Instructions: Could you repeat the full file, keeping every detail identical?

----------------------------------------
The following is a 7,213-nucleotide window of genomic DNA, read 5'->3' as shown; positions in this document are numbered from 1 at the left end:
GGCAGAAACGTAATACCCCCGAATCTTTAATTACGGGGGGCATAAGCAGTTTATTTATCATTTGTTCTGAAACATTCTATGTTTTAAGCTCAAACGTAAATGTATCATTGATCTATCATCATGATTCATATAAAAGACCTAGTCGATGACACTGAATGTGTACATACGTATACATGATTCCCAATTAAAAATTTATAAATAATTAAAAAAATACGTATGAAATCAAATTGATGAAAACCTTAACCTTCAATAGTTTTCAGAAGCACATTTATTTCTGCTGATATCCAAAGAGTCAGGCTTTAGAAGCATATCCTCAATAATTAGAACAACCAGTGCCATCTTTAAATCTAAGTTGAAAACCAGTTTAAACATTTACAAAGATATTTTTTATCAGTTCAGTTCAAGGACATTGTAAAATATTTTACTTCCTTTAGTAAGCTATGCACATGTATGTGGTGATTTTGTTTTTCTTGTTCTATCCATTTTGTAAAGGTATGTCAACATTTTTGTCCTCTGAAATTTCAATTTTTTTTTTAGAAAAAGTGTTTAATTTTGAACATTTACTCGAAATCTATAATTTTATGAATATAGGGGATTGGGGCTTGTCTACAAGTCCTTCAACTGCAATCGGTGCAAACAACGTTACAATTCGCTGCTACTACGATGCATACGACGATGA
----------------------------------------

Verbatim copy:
The following is a 7,213-nucleotide window of genomic DNA, read 5'->3' as shown; positions in this document are numbered from 1 at the left end:
GGCAGAAACGTAATACCCCCGAATCTTTAATTACGGGGGGCATAAGCAGTTTATTTATCATTTGTTCTGAAACATTCTATGTTTTAAGCTCAAACGTAAATGTATCATTGATCTATCATCATGATTCATATAAAAGACCTAGTCGATGACACTGAATGTGTACATACGTATACATGATTCCCAATTAAAAATTTATAAATAATTAAAAAAATACGTATGAAATCAAATTGATGAAAACCTTAACCTTCAATAGTTTTCAGAAGCACATTTATTTCTGCTGATATCCAAAGAGTCAGGCTTTAGAAGCATATCCTCAATAATTAGAACAACCAGTGCCATCTTTAAATCTAAGTTGAAAACCAGTTTAAACATTTACAAAGATATTTTTTATCAGTTCAGTTCAAGGACATTGTAAAATATTTTACTTCCTTTAGTAAGCTATGCACATGTATGTGGTGATTTTGTTTTTCTTGTTCTATCCATTTTGTAAAGGTATGTCAACATTTTTGTCCTCTGAAATTTCAATTTTTTTTTTAGAAAAAGTGTTTAATTTTGAACATTTACTCGAAATCTATAATTTTATGAATATAGGGGATTGGGGCTTGTCTACAAGTCCTTCAACTGCAATCGGTGCAAACAACGTTACAATTCGCTGCTACTACGATGCATACGACGATGA